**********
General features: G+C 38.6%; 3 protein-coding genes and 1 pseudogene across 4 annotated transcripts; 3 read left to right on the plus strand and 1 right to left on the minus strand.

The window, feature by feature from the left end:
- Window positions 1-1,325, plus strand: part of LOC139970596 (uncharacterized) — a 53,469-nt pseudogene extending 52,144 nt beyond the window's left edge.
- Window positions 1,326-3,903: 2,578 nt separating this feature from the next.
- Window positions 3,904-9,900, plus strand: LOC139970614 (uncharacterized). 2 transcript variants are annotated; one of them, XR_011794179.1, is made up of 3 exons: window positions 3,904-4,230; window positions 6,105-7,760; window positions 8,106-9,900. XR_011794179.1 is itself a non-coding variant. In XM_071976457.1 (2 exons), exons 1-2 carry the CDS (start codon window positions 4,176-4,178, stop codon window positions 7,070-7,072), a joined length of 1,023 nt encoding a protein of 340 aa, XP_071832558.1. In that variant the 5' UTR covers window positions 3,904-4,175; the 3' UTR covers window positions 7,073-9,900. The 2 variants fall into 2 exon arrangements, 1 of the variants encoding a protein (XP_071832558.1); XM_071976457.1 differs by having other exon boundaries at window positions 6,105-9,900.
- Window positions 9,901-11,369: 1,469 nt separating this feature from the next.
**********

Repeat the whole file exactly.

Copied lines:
General features: G+C 38.6%; 3 protein-coding genes and 1 pseudogene across 4 annotated transcripts; 3 read left to right on the plus strand and 1 right to left on the minus strand.

The window, feature by feature from the left end:
- Window positions 1-1,325, plus strand: part of LOC139970596 (uncharacterized) — a 53,469-nt pseudogene extending 52,144 nt beyond the window's left edge.
- Window positions 1,326-3,903: 2,578 nt separating this feature from the next.
- Window positions 3,904-9,900, plus strand: LOC139970614 (uncharacterized). 2 transcript variants are annotated; one of them, XR_011794179.1, is made up of 3 exons: window positions 3,904-4,230; window positions 6,105-7,760; window positions 8,106-9,900. XR_011794179.1 is itself a non-coding variant. In XM_071976457.1 (2 exons), exons 1-2 carry the CDS (start codon window positions 4,176-4,178, stop codon window positions 7,070-7,072), a joined length of 1,023 nt encoding a protein of 340 aa, XP_071832558.1. In that variant the 5' UTR covers window positions 3,904-4,175; the 3' UTR covers window positions 7,073-9,900. The 2 variants fall into 2 exon arrangements, 1 of the variants encoding a protein (XP_071832558.1); XM_071976457.1 differs by having other exon boundaries at window positions 6,105-9,900.
- Window positions 9,901-11,369: 1,469 nt separating this feature from the next.